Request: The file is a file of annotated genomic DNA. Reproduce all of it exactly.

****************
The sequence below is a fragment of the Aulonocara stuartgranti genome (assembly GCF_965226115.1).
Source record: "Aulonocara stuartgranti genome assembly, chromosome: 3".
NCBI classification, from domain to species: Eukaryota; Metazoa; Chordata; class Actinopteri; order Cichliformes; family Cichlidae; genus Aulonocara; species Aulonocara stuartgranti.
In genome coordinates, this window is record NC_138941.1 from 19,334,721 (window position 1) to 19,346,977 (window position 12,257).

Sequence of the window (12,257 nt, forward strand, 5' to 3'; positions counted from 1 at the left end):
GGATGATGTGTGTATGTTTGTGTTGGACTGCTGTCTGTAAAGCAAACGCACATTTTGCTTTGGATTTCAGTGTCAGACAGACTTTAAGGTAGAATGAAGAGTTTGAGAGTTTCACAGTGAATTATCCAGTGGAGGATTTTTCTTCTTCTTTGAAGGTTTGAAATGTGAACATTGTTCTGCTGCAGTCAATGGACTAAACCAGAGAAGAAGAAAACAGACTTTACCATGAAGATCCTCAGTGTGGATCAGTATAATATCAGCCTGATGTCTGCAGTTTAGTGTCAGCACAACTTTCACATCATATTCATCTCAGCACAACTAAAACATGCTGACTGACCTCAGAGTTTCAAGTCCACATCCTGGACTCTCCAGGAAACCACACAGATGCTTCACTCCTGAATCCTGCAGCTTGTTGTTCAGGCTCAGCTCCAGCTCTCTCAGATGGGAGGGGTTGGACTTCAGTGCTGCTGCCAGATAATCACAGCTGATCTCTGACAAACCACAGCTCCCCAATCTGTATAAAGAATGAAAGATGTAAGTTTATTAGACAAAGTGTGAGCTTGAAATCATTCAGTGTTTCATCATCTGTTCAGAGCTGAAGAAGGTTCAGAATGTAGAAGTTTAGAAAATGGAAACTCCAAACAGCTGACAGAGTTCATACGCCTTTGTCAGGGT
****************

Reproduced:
The sequence below is a fragment of the Aulonocara stuartgranti genome (assembly GCF_965226115.1).
Source record: "Aulonocara stuartgranti genome assembly, chromosome: 3".
NCBI classification, from domain to species: Eukaryota; Metazoa; Chordata; class Actinopteri; order Cichliformes; family Cichlidae; genus Aulonocara; species Aulonocara stuartgranti.
In genome coordinates, this window is record NC_138941.1 from 19,334,721 (window position 1) to 19,346,977 (window position 12,257).

Sequence of the window (12,257 nt, forward strand, 5' to 3'; positions counted from 1 at the left end):
GGATGATGTGTGTATGTTTGTGTTGGACTGCTGTCTGTAAAGCAAACGCACATTTTGCTTTGGATTTCAGTGTCAGACAGACTTTAAGGTAGAATGAAGAGTTTGAGAGTTTCACAGTGAATTATCCAGTGGAGGATTTTTCTTCTTCTTTGAAGGTTTGAAATGTGAACATTGTTCTGCTGCAGTCAATGGACTAAACCAGAGAAGAAGAAAACAGACTTTACCATGAAGATCCTCAGTGTGGATCAGTATAATATCAGCCTGATGTCTGCAGTTTAGTGTCAGCACAACTTTCACATCATATTCATCTCAGCACAACTAAAACATGCTGACTGACCTCAGAGTTTCAAGTCCACATCCTGGACTCTCCAGGAAACCACACAGATGCTTCACTCCTGAATCCTGCAGCTTGTTGTTCAGGCTCAGCTCCAGCTCTCTCAGATGGGAGGGGTTGGACTTCAGTGCTGCTGCCAGATAATCACAGCTGATCTCTGACAAACCACAGCTCCCCAATCTGTATAAAGAATGAAAGATGTAAGTTTATTAGACAAAGTGTGAGCTTGAAATCATTCAGTGTTTCATCATCTGTTCAGAGCTGAAGAAGGTTCAGAATGTAGAAGTTTAGAAAATGGAAACTCCAAACAGCTGACAGAGTTCATACGCCTTTGTCAGGGT